Now lets talk construction.  The shape of this midi skirt with its flared panels and high waist is just beautiful. Lots of waist shaping in the multiple darts and easy to assemble welt pockets make for a great design.  This skirt was made in a size 40 which is my typical size in Burda.  I really love this make in the heavier weight of fabric.  It still has a nice drape but is much more practical and I’m sure will be worn for a long time.

I made very few variations after making the first version of this skirt which you can view here.  Because I had made this already I knew the fit was spot on.  Burda tends to fit my proportions very well. After washing and pressing my fabric I pinned all my pattern pieces to my fabric and then chalked in my seam allowances before cutting. I find this more efficient then adding it to the pieces themselves- as I can change them to my preferred SA.  The skirt was finished with a 2″ hem. The button areas on the selvedge edge (my fav way to do plackets and keep a nice clean edge) with added width instead of using facings and omitted stabilizer as my fabric is very sturdy.

I also enlarged the pockets quite a bit. I really prefer to have oversized pockets in a skirt. That way I don’t need to carry a purse. The skirt easily fit keys, phone and wallet in these with no problem.  And because they are deep it keeps the silhouette even with full pockets.

One of my goals with this make was a beautiful interior finish, so I used a Hong Kong finish on all the interior seams and the pockets.  I made up a ton of bias for this make!  Luckily I had a perfect match to the ice blue in my repurposing stash- using my husbands old dress shirts.  Time consuming- but I love seeing them when I put it on.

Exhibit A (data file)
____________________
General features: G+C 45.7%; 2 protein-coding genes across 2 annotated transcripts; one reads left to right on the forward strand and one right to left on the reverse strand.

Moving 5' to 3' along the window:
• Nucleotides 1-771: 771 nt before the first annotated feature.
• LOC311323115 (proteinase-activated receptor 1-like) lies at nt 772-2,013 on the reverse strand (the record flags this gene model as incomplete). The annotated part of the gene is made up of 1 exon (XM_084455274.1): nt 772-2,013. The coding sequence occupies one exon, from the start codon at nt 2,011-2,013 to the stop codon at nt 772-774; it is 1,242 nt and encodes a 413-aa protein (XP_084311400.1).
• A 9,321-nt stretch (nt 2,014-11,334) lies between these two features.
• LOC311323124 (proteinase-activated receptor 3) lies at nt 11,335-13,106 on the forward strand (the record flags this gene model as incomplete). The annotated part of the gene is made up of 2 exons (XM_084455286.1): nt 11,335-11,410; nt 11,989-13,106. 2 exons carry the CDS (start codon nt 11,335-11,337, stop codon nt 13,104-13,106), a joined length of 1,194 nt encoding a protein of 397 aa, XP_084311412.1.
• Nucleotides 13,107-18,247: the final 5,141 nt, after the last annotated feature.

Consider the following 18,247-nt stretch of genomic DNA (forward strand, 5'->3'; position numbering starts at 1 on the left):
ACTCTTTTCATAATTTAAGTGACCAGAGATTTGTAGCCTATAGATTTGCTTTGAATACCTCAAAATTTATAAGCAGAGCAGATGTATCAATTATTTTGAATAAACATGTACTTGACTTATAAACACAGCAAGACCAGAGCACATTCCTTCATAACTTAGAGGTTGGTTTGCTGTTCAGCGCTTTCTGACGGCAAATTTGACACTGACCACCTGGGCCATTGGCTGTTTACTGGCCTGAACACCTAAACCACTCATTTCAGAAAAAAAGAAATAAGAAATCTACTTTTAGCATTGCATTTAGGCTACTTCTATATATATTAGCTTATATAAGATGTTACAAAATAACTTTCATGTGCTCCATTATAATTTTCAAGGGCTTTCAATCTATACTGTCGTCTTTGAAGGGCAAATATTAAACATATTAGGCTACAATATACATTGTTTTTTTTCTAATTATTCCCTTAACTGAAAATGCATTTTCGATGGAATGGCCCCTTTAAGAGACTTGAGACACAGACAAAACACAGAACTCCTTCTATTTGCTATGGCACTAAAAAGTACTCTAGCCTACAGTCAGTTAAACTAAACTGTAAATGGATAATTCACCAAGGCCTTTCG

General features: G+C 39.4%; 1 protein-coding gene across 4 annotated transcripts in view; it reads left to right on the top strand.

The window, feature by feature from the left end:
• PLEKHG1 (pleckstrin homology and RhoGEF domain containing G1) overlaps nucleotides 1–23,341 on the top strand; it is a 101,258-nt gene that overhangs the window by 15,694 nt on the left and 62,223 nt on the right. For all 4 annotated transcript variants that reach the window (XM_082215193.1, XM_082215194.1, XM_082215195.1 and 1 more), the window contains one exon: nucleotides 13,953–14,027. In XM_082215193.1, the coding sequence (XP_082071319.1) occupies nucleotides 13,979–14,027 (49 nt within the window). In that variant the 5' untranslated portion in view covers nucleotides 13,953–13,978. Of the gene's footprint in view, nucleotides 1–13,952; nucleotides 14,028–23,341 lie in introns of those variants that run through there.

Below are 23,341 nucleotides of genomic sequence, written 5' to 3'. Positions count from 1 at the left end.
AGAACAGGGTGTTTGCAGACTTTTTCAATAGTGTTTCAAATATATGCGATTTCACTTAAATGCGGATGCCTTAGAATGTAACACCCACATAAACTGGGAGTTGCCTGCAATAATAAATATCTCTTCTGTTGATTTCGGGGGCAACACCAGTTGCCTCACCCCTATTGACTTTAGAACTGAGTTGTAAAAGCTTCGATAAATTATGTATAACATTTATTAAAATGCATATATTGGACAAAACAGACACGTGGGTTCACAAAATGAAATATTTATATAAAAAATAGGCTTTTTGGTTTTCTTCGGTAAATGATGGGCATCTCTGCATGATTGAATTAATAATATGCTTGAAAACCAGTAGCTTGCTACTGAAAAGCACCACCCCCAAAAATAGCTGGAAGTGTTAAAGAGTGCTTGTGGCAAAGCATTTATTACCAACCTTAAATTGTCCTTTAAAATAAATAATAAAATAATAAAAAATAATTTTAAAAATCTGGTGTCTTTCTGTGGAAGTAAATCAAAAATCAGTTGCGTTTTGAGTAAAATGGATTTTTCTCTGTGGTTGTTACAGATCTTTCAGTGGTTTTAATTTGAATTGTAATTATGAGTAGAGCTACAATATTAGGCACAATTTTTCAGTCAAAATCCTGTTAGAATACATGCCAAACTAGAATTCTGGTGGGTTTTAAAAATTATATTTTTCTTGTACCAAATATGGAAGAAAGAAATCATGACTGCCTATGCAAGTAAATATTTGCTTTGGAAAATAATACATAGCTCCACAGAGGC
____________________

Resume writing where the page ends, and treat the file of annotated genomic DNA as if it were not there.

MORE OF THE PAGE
The skirt pattern calls for two snaps at the waist and a hidden placket of buttons underneath but I kept mine all on the outside since I do love a button front skirt.  Luckily my machine cooperated with some good buttonholes. Plus how beautiful are these coconut buttons! They’re all ever so slightly different but add a nice rustic touch.  I love the color and so far they are nice and sturdy.

The hem was then pressed and hand-sewn before I did all the topstitching.  I really like the effect of the slightly lighter ice blue thread on the twill.  It adds a bit more dimension. Everything was topstitched with a double spool of thread to make it a bit more defined like I do on denim. Also worth noting, even though this is a heavier weight of twill it was super easy to stitch, even through multiple layers.

Now on to the easy make- the scoop neck tee.  I really love to wear a deep scoop on my tees.  It really makes the most of my smaller bust and highlights my neck.  This stretch jersey is wonderful to work with, it’s got a nice beefy weight to it and is perfectly opaque.  What really makes it wonderful though is that 10% spandex content.  Great stretch makes for a fab fitted tee.  The stretch jersey in white was in production when I ordered but totally worth the wait.  It was shipped quite quickly once in stock.

This was self drafted off my knit bodice and sleeve slopers.  Let me tell you, it’s so much easier to make what I want now that I have a large assortment of slopers. Everything fits perfectly and comes together quickly.  I went with a short cap sleeve with a 1/2″ hem and sketched in the shape I wanted at the neck and then used a wide band to highlight it.  Construction wise this was put together on my serger and coverstitch machine.  I sewed one shoulder and then attached the knit band before sewing the second shoulder, next I attached the sleeves and then sewed up the sleeve and side seams in one pass.  Easy peasy.

I’m so thrilled with how this project turned out!  It fits perfectly and I feel so pretty in this.  Happy Sewing!

5 thoughts on “Ice Blue Twill Burda Midi Skirt + Simple White Scoop Neck Tee”

  1. I adore that skirt. Excellent color. I wonder why
    Burda leaves out seam allowances sometimes. Anyone have
    an explanation?

    1. Thanks so much Peggy! My guess is that it’s just easier/faster to leave off the seam allowance. Especially given the quantity of patterns they release.